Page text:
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The Mind and the Body in Nietzsche (2005)

As a philosopher ahead of his time, Friedrich Nietzsche focused on the strong relationship between the body and the mind. For him, this correlation is the basis to understand the nature of human beings; the cause of their actions, how they respond to stimuli, and their overall patters of behavior (both character and personality). However, Nietzsche’s principal motivation to analyze this relationship was to discover the characteristics that promote the maximum strength in man. Nietzsche concluded that the strongest men are those that respond truly to their bodily instincts, and thus have control over their mental capacity. On the other hand, the weakest men are those that react to conventions created by society, and not to instincts governed by the laws of nature.

For Nietzsche, nature keeps everything secret from a human being, "even about his own body" (On Truth and Lying, 247). To solve the enigma of how the human body works, Nietzsche simplified this system into instincts. According to the Merriam-Webster Dictionary, an instinct is a largely inheritable and unalterable tendency of an organism to make a complex and specific response to environmental stimuli without involving reason. More specifically, for Nietzsche, an instinct is a strong human drive that cannot be ignored because the "laws of nature are infallible" (On Truth and Lying, 253). Among these instincts are self-preservation, and the instinct to partake in a group. As a "disciple of the philosopher Dionysus" (Ecce Homo, 673), Nietzsche believes that there is an instinct to keep doing what gives pleasure, even though this might bring about pain as well. Instincts definitely affect the way a human being responds to a particular stimulus.

But how does the physical body affect the way a person responds everyday? According to Nietzsche, there is an intricate relation among body health and the personality of the individual: if one is healthy physically, one is healthy both emotionally and mentally. Thus, what people eat, when they eat, and where they eat (Ecce Homo, 693), affects this relationship. He goes further by saying that a specific area of the body that is not cared for causes a specific problem in the individual. For instance, "the slightest sluggishness of the intestines is entirely sufficient […] to turn a genius into something mediocre" (Ecce Homo, 696). In addition, he argues that "all prejudices come from the intestines" (Ecce Homo, 696). Nietzsche even somehow exaggerates when he says that as a result of bad blood, the character is dirty (Ecce Homo, 689).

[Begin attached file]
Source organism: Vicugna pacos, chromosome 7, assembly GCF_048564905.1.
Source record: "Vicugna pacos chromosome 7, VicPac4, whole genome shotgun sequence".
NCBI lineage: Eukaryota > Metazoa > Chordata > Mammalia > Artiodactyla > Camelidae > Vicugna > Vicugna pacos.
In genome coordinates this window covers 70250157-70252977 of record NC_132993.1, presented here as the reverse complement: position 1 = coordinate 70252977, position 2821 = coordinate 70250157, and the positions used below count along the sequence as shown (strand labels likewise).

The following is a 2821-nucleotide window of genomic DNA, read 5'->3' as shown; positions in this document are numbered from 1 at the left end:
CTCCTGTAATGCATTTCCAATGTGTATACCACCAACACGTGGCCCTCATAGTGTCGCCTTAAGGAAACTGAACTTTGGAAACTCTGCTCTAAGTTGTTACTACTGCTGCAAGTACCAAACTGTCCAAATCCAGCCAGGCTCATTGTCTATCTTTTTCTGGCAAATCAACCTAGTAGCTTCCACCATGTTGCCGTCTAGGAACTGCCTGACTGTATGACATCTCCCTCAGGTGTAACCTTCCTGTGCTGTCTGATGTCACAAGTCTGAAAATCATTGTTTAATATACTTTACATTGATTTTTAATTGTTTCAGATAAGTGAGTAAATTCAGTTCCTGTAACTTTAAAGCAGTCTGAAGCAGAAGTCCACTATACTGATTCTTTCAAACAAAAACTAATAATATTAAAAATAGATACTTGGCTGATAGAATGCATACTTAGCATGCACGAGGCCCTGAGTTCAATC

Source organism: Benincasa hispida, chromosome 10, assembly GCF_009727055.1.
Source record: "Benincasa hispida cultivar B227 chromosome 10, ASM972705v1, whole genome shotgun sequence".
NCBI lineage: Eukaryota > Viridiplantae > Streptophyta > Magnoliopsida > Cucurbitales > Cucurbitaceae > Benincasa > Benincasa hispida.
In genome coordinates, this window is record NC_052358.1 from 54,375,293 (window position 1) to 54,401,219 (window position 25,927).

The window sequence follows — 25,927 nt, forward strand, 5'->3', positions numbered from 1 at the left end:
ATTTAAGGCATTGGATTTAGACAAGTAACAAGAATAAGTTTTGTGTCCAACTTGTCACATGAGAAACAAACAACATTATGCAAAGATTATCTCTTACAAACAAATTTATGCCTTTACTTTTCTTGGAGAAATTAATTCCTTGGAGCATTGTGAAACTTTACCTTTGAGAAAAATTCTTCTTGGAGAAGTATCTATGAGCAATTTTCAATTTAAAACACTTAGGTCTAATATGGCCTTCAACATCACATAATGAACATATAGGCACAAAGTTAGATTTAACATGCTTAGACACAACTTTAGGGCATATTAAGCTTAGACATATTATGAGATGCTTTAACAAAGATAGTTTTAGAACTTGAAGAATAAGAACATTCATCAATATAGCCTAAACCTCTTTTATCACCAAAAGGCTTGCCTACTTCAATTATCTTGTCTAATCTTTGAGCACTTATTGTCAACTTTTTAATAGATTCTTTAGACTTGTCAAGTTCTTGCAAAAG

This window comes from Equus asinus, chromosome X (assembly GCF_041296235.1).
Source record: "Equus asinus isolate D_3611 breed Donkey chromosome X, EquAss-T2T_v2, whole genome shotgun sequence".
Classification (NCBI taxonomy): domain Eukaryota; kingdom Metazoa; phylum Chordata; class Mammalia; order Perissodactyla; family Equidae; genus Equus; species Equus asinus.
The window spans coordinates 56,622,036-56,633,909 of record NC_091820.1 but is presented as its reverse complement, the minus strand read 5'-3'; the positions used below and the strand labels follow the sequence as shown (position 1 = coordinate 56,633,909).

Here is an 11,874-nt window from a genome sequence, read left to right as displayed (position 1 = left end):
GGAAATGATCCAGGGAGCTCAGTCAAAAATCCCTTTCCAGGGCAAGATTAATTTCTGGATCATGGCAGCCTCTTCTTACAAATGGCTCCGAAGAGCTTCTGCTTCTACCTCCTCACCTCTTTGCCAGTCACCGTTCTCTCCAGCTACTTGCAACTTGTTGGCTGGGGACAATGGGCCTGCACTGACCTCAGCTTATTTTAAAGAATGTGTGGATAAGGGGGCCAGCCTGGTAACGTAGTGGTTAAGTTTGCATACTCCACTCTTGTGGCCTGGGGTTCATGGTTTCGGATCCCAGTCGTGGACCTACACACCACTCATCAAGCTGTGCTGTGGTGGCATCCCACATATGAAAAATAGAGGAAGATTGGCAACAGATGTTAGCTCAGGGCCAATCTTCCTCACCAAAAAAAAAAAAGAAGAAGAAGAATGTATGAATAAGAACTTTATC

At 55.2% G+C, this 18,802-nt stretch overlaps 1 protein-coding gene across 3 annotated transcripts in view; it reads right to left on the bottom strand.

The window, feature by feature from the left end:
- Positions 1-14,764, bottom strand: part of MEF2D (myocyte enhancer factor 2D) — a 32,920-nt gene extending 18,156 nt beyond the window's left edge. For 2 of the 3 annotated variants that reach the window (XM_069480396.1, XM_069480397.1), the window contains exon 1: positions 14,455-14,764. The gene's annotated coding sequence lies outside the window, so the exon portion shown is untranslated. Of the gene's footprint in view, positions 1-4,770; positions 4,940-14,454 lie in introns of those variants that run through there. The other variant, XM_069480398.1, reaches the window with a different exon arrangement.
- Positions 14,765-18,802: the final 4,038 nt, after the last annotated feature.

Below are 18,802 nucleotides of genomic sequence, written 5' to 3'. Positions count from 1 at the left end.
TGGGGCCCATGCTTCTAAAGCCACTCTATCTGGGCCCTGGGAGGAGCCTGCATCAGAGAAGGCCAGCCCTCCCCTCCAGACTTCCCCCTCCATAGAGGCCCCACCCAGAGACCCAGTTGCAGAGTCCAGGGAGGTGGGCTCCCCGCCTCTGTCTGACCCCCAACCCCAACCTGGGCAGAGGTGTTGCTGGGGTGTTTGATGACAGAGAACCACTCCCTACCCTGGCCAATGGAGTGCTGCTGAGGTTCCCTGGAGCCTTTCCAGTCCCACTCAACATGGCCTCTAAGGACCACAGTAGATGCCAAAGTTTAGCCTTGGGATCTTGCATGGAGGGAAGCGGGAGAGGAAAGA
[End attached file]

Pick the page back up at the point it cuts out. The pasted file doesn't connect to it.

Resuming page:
The key to understanding this relationship is that it works both ways; any imbalance in the mind will manifest itself physically. For example, "swallowing things leads of necessity to a bad character – it even upsets the stomach. All who remain silent are dyspeptic" (Ecce Homo, 685). Nietzsche also believes that the environment plays a strong influence on the body, and thus on the way the individual responds. For instance, he believed that metabolism is influenced by the climate. All of Nietzsche’s arguments indirectly show the reader that knowing about their bodies is extremely important. This involves small details such as knowing "the size of one’s stomach" (Ecce Homo, 695). The individual should have as a goal to trust their body and their instincts. This will naturally lead to knowing about the body, and understanding the influence in the mind, and thus in the behavior.

Nevertheless, the behavior of an individual, the way she responds to stimulus, is not totally dependent on the body. According to Nietzsche, truly strong individuals are those that are aware of their bodily instincts, yet they are independent as possible from the surroundings. They "react slowly to all kinds of stimuli" (Ecce Homo, 681), and thus avoid reacting prematurely. Moreover, the strongest only react when it is completely necessary (Ecce Homo, 709), and should even be able to stop reacting completely (Ecce Homo, 686). To achieve this, it is not only essential to separate from the environment to view it objectively, but also to respond truly to instincts. Finally, Nietzsche considers vital that the strongest man should not be passive and only respond to stimuli, but should be active and create in others stimuli. The strongest man are those that are active, and don’t wait for stimuli.